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Dress Codes

August 16, 2012 | By Tiffany Hsu
Formerly white-collar workplaces are relaxing their dress codes as younger employees begin integrating into the office and top executives such as Facebook's Mark Zuckerberg and Virgin's Richard Branson adopt hoodies and ditch neckties. But how much is too much? A study this week found that cleavage, bare legs and tattoos are fairly common in today's cubicle mazes. To a surprising number of workers, such displays aren't a cause for concern, though hot pants, flip flops and sheer outfits still rankle most employees.
March 8, 2012 | By Carol J. Williams, Los Angeles Times
"America's toughest sheriff" is facing a new threat of punishment in the death of a mentally ill jail inmate forced to don pink underwear. The jail dress code imposed by Sheriff Joe Arpaio of Maricopa County, Ariz., so traumatized schizophrenic detainee Eric Vogel that it may have caused his death from heart failure, two coroner's officials concluded, and their testimony should have been presented to a jury that rejected a wrongful death claim in...
January 24, 2012 | By Rick Rojas, Los Angeles Times
First, they could grow a mustache, just like Walt Disney. Now, they can grow a little more facial hair but not quite enough to be like most of the Seven Dwarfs. Disneyland announced that it's loosened up its legendary dress code — known as the Disney Look — to allow employees to grow more facial hair. But the rules still forbid visible tattoos, body piercings (other than the ears for women), "extreme" hairstyles or colors. (Shaved heads are OK for men, but a no-go for women.)
January 15, 2012 | Jenn Harris
When the Republican presidential candidates took the stage at the NBC News/Facebook debate on "Meet the Press" on Jan. 8, it was their last big chance to make an impression before the New Hampshire primary last Tuesday. They may have strayed from one another in terms of political issues throughout the event, but there was something unmistakably uniform about the six candidates. Lined up side by side under the bright lights, each wore a plain dark navy suit, solid light-colored shirt, subtle tie and, except for Ron Paul, a lapel pin of some kind (in most cases, an American flag)
November 13, 2011 | Jenn Harris
On a recent fall evening, three young women walk down Beverly Boulevard together toward Jerry's Deli. They're dressed in vertiginous high heels, cut-off frayed denim shorts, sheer peasant blouses and, for the tallest in the group, a floppy brown suede hat. Their outfits might lead an observer to conclude they are on their way to a Malibu beach party. But after they pass the deli's brightly lighted windows, they stop in front of the Beverly nightclub, and within seconds they bypass the crowd huddled around the doorman and claim their places inside.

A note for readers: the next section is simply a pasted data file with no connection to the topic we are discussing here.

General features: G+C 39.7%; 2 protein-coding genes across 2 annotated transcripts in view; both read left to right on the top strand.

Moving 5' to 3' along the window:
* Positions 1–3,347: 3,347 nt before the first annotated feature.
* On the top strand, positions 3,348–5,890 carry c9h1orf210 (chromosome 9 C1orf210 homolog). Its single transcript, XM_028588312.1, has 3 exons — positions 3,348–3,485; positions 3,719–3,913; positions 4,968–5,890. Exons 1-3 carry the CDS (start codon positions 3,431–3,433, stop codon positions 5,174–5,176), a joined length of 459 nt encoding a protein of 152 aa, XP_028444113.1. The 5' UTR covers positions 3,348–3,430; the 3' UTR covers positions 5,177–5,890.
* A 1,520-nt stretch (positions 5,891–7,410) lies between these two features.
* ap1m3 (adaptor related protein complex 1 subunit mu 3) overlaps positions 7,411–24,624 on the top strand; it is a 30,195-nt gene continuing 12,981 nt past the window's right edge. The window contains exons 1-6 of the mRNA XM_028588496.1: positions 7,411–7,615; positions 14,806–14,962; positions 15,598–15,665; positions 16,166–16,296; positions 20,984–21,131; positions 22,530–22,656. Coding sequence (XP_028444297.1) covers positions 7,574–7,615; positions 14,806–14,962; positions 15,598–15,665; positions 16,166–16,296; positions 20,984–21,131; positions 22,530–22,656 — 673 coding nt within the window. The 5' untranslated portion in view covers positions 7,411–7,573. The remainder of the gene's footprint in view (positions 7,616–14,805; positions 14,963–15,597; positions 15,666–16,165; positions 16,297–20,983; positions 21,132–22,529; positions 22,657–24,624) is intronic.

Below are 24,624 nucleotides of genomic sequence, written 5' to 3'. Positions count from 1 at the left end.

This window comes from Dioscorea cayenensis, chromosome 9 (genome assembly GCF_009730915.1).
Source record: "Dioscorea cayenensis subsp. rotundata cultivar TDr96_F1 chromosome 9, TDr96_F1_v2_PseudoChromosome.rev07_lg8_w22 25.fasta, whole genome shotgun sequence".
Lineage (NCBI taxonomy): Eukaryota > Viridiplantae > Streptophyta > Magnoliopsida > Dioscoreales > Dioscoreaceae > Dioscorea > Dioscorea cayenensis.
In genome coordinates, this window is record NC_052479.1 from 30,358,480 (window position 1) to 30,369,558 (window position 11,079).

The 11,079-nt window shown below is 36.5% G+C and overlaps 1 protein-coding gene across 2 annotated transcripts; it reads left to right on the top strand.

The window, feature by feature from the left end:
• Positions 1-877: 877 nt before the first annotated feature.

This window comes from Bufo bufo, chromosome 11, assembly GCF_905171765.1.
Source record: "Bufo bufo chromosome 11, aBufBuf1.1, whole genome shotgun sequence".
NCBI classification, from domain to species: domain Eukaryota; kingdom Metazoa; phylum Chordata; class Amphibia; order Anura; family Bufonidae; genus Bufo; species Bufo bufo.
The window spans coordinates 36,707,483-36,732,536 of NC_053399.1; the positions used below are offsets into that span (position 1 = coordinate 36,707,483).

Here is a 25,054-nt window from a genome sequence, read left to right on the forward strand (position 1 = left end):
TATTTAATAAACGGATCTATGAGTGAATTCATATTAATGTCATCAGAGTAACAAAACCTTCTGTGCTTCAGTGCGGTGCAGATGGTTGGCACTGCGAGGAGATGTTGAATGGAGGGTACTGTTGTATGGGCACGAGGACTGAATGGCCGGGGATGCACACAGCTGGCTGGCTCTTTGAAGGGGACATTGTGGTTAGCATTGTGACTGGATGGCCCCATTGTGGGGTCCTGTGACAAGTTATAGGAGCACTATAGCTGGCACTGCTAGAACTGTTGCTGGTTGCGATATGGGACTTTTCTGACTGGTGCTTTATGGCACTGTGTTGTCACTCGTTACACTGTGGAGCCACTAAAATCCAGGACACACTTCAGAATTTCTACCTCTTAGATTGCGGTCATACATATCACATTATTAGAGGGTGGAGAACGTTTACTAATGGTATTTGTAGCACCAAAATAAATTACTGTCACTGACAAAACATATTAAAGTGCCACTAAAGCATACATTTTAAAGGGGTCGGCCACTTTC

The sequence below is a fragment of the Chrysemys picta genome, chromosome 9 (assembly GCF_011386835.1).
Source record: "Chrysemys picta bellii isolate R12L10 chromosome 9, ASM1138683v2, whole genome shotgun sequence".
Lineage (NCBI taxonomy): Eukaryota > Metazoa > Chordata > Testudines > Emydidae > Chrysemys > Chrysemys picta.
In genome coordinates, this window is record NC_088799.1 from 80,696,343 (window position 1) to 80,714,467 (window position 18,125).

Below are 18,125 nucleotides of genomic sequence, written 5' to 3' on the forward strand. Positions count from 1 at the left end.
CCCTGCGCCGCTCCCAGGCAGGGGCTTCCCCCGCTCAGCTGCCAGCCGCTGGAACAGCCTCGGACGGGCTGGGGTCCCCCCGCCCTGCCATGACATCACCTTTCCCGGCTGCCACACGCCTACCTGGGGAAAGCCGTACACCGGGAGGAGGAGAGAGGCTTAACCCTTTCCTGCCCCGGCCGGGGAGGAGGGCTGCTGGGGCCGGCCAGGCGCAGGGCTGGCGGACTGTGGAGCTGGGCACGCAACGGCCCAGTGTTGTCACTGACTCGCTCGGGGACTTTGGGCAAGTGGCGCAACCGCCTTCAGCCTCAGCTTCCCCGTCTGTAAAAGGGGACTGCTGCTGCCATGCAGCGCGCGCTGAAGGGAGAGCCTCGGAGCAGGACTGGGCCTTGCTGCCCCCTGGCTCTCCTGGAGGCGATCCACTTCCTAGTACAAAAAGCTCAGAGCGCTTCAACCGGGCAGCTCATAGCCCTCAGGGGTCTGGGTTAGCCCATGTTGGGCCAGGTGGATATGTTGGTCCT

October 3, 2010 | Jerry Crowe
While the Green Bay Packers and Buffalo Bills warmed up before a game last month, a solitary figure stood off to the side, passing judgment on how they were dressed. Scribbling his findings into a notebook, Johnnie Gray kept his eyes peeled for untucked jerseys, bare midriffs and unauthorized footwear, among other breaches of a strict dress code. The former Packers safety from Lompoc High and Cal State Fullerton counts himself among a 32-man crew entrusted to maintain the rigid sartorial sanctity of the NFL. He is a uniform inspector.
June 16, 2010 | By Hugo Martín and Jason Garcia
Chalk one up for women who work at Disney theme parks: They don't have to wear pantyhose anymore. In the biggest change to the company's appearance code in a decade, the Walt Disney Co. has decided to let most female employees at Disney theme parks worldwide, including the Disneyland Resort in Anaheim, forgo pantyhose when wearing skirts. Although it may seem a trivial change in any other business, the relaxing of dress codes at Disneyland is a significant move considering that founder Walt Disney was adamant about making sure all employees maintained a well-groomed, all-American look.
January 18, 2009 | Adam Tschorn
According to the 2009 Presidential Inauguration Committee, the dress code for the 10 official inaugural balls set to take place on Tuesday night is black tie. Traditionally, for men that entails a fingertip-length dinner jacket with grosgrain- or satin-faced lapels, black trousers with a side stripe that matches the lapels, a cummerbund, black bow tie, black socks and black patent-leather shoes.
May 31, 2008
Re "Next president likely to confront women's combat roles," May 27 On May 11, one of the best kids I've ever known was killed in Iraq. Jessica Ellis was a combat medic serving her country on her second tour. Her recruiter told her dad that a female medic would never be placed in a dangerous position. But every position in Iraq is potentially deadly. Forty years ago in Vietnam, a 9-year-old boy placed a grenade in my pocket, and an old woman walking a dike raised an AK-47 as we flew past and opened fire on us. Women are more capable than men of dealing with stress and G forces as fighter pilots.
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